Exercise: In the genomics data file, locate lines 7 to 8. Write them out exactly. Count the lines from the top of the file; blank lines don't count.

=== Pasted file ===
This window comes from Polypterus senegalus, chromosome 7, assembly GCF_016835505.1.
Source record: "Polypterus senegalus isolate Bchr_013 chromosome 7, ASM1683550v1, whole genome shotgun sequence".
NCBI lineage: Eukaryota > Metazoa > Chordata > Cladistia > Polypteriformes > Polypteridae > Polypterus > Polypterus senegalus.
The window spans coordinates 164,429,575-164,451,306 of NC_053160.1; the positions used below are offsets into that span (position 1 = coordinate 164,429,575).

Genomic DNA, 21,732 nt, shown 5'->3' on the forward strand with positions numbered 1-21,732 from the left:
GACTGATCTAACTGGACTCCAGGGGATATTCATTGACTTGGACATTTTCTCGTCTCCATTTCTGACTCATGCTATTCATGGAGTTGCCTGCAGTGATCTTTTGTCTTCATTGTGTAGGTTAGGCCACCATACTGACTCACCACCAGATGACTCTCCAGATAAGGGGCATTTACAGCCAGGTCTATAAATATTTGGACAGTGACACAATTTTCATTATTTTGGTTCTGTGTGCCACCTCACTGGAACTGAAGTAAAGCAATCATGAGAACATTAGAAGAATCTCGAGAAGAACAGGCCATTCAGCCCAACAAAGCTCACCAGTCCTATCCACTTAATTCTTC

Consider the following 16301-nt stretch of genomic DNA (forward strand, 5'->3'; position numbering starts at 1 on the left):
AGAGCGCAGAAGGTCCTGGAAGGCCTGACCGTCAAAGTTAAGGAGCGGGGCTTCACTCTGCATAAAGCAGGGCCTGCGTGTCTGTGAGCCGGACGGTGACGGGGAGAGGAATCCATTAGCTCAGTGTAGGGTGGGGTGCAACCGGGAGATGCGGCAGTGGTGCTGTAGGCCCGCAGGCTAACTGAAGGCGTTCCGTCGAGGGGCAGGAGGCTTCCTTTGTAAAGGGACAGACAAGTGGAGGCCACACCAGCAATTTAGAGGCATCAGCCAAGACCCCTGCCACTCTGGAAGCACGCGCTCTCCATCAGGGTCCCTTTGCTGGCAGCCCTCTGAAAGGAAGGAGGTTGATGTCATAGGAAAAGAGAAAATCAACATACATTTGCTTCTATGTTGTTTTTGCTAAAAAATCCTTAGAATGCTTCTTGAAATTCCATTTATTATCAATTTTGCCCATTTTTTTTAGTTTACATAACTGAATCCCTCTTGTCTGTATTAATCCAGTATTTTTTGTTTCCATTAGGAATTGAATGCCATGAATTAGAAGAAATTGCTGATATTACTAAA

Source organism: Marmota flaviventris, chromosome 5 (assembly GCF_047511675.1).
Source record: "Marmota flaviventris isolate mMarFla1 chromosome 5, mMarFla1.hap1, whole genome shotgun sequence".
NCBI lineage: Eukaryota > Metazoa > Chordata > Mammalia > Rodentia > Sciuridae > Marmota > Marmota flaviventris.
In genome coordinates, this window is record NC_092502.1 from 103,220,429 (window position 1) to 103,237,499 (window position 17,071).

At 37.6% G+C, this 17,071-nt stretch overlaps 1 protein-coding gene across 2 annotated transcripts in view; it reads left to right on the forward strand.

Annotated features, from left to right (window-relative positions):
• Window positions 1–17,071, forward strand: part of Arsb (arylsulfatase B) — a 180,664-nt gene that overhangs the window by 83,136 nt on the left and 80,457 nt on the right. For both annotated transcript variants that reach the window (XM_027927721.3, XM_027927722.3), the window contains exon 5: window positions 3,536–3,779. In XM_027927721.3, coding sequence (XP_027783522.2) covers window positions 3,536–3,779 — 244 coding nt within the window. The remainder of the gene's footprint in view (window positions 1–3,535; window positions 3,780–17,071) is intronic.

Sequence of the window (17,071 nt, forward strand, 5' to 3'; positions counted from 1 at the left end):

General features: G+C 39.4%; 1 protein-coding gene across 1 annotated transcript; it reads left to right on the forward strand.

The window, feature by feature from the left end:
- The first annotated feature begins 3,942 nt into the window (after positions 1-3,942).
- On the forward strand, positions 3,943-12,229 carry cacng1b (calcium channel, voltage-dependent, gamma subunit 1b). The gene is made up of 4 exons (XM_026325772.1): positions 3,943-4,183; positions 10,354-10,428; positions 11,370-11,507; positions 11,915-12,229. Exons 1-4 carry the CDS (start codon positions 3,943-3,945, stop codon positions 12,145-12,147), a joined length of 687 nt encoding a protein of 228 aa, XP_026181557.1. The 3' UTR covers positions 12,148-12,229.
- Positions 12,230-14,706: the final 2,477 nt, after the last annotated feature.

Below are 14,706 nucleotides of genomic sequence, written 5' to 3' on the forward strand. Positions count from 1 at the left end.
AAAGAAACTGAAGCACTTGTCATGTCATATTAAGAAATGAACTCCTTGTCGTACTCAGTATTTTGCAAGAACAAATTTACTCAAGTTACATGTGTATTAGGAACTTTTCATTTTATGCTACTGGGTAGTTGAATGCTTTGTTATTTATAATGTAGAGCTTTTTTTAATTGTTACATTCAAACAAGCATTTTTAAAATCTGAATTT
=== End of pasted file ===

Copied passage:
Consider the following 16301-nt stretch of genomic DNA (forward strand, 5'->3'; position numbering starts at 1 on the left):
AGAGCGCAGAAGGTCCTGGAAGGCCTGACCGTCAAAGTTAAGGAGCGGGGCTTCACTCTGCATAAAGCAGGGCCTGCGTGTCTGTGAGCCGGACGGTGACGGGGAGAGGAATCCATTAGCTCAGTGTAGGGTGGGGTGCAACCGGGAGATGCGGCAGTGGTGCTGTAGGCCCGCAGGCTAACTGAAGGCGTTCCGTCGAGGGGCAGGAGGCTTCCTTTGTAAAGGGACAGACAAGTGGAGGCCACACCAGCAATTTAGAGGCATCAGCCAAGACCCCTGCCACTCTGGAAGCACGCGCTCTCCATCAGGGTCCCTTTGCTGGCAGCCCTCTGAAAGGAAGGAGGTTGATGTCATAGGAAAAGAGAAAATCAACATACATTTGCTTCTATGTTGTTTTTGCTAAAAAATCCTTAGAATGCTTCTTGAAATTCCATTTATTATCAATTTTGCCCATTTTTTTTAGTTTACATAACTGAATCCCTCTTGTCTGTATTAATCCAGTATTTTTTGTTTCCATTAGGAATTGAATGCCATGAATTAGAAGAAATTGCTGATATTACTAAA